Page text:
3. Well worth the trip to Mansfield. We live nearby and enjoy the festivals/events they have thru the year. Do you have the book Little House in the Ozarks. Many other writings of hers including the newspaper columns she wrote. Got my copy on Amazon. Much more about her grown-up life.

    1. Thanks for the book recommendation, just put it on my Amazon wishlist!

  4. Well she is and the she isn't a fictional character. I think it's important to realize that the Laura of the books and the TV show ARE fictional - the books are based on her real life, but there are varying timelines to actual events, gaps in her history and many of the supporting characters are amalgamations of various real acquaintances and stock characters. The TV show is even further removed from the reality of historical events in that it is only loosely based on the books and Laura's real life. So yes, Laura Ingalls Wilder was a real frontier girl and an author. But the Laura of the books is not the same person, just a character based on the real person.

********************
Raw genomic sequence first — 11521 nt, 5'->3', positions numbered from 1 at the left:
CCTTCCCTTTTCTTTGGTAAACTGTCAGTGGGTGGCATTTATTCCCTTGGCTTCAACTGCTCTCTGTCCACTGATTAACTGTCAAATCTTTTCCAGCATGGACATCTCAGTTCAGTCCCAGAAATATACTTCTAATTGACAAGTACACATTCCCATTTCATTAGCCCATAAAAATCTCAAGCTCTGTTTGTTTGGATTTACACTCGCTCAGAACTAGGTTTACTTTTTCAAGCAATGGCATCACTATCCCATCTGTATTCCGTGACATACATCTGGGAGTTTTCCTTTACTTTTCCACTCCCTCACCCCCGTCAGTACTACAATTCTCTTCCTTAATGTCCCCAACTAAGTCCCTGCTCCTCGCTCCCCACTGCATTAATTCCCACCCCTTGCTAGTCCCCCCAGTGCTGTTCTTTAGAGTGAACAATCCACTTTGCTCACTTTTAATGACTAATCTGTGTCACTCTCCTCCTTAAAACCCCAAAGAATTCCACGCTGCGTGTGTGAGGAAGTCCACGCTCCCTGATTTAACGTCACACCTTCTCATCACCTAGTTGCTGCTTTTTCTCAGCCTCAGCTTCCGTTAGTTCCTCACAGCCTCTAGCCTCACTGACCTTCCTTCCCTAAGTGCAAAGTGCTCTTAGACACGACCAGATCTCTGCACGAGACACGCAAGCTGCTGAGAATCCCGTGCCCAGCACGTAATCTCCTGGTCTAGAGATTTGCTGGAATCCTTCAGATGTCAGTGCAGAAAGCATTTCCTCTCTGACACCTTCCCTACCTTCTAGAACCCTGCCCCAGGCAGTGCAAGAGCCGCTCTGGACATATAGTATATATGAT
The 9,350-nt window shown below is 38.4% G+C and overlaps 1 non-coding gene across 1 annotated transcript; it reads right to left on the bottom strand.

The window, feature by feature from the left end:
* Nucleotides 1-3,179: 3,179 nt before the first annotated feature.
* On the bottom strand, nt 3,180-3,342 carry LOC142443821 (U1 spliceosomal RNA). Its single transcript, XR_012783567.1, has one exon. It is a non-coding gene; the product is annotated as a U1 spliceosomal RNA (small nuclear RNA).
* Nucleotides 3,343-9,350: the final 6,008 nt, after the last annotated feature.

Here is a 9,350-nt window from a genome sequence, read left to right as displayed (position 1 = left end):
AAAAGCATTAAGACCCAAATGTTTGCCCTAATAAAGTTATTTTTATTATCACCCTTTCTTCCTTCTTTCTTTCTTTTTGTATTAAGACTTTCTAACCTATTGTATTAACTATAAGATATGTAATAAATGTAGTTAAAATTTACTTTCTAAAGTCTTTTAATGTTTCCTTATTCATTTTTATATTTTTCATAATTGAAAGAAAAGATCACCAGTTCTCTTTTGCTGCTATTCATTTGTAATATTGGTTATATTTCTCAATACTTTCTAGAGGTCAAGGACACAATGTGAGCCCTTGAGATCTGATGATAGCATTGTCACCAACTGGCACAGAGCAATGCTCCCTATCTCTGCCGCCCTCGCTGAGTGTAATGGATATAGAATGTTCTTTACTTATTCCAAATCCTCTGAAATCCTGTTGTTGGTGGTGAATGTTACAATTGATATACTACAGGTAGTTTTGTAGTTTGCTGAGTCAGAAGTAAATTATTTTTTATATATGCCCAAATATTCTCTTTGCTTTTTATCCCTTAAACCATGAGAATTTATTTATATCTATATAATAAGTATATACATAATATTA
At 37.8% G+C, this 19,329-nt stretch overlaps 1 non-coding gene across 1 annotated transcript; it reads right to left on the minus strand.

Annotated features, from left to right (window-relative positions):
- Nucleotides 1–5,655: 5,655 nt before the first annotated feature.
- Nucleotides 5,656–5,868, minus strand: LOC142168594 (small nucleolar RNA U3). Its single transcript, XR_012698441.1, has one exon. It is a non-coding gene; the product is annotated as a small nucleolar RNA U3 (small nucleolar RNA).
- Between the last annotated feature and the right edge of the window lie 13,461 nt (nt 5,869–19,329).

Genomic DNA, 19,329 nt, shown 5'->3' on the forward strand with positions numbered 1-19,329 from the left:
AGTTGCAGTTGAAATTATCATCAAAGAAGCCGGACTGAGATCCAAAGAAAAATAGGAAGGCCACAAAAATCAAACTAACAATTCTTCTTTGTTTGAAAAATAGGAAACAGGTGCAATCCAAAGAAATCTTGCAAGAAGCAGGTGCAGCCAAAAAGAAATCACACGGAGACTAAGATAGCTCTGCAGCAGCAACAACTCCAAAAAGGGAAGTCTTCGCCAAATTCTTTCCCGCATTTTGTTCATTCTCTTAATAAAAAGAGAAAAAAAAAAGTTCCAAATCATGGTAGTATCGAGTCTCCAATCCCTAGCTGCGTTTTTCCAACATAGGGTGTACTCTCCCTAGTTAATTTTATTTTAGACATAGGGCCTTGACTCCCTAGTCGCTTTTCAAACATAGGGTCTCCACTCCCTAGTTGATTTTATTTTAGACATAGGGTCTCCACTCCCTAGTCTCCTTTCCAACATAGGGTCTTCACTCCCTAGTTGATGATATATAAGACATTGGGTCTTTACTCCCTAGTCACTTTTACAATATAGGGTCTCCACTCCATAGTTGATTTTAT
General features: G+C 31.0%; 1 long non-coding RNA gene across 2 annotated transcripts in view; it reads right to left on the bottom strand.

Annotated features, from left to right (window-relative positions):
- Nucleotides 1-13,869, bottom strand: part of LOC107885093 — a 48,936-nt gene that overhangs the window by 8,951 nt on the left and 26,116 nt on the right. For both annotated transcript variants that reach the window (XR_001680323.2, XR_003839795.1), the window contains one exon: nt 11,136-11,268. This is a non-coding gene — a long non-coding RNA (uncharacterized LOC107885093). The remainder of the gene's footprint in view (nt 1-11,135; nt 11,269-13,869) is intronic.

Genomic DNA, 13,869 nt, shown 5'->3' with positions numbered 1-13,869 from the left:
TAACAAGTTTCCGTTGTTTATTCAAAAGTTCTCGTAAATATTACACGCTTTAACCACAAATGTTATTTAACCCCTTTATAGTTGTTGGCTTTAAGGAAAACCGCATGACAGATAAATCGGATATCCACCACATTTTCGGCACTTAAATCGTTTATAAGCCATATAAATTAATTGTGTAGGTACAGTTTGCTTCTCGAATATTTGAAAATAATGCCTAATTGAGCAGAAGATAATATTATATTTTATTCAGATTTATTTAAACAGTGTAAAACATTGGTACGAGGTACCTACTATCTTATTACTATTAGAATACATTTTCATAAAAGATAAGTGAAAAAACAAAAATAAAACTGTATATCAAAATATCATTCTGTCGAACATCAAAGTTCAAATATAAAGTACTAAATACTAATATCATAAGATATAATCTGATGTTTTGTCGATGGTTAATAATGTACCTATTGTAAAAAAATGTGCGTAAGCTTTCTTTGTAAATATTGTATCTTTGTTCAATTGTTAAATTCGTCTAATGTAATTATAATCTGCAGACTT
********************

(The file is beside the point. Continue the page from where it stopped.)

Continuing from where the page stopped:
1. Yes, the books are written based on her life, not an actual autobiography. Sometimes I think it's wonderful to imagine a real person running barefoot through the prarie with a beautiful sun bonnet and a calico dress made by her mother. It's such a fun series to explore as a young child. Thanks for stopping by!